Google recently launched Chromebook, an inexpensive laptop with minimal functionality for connecting to the Web and using cloud services. Currently, Chromebook is only available in the U.S. and Tim Wilson at Telemanagement asks, Does Google’s Chromebook have a future in Canada?
Chromebooks are always connected, and doesn’t store data on the hard disk. Everything is stored in the cloud.
To date no Canadian carrier has signed up to support Chromebook and its $20-$28/month offering. Tim says, “Given present pricing and the lock on margins, it is hard to imagine Bell, Telus, Rogers, or Videotron offering that level of connectivity, for that price, to a browser-supporting device – they simply will not eat those data charges.”
Tim notes that one option would be for Google to subsidize the partnership with one of the telecom companies, but this would bring in interesting questions with regard to the Telecommunications Act. Currently foreign companies do subsidize on the device/hardware side, but they’re not subsidizing connectivity.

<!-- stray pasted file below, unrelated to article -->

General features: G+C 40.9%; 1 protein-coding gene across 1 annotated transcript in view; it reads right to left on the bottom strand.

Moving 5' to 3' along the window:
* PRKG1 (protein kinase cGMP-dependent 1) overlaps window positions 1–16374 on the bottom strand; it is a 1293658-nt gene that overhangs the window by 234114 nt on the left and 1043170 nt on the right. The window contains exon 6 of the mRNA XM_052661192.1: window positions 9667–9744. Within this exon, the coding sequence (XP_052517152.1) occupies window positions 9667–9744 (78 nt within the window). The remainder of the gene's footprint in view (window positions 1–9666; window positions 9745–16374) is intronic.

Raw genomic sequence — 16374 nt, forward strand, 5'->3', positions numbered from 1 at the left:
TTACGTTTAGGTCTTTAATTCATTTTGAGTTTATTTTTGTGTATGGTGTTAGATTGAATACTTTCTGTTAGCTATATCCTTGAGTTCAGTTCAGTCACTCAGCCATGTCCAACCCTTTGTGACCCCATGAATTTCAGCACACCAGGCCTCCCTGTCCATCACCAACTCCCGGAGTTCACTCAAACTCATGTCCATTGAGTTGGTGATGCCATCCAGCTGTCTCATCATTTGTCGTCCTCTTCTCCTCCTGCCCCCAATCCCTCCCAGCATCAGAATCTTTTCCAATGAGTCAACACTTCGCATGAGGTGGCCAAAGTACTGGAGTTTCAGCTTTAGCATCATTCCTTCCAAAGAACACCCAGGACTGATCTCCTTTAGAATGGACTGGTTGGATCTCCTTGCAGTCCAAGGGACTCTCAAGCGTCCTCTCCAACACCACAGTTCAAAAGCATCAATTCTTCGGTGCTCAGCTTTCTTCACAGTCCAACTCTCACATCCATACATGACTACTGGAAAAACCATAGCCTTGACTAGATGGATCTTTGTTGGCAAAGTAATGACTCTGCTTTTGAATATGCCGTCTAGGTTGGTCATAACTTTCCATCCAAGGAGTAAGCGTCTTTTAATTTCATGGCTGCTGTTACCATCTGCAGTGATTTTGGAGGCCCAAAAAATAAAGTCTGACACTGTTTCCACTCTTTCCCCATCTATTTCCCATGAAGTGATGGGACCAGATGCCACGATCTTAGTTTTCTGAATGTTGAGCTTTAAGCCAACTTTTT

Chromebooks are currently available in the U.S., UK, France, Germany, Netherlands, Spain and Italy. The Chromebook FAQ says that they’ll be available in other countries over the next few months (but they don’t specify which countries.)
It will be interesting to track the response to Google’s Chromebook in the U.S. and see what happens in Canada. As is often the case, Canada is behind the U.S. in availability of new tech products, especially when it comes to hardware / mobile devices.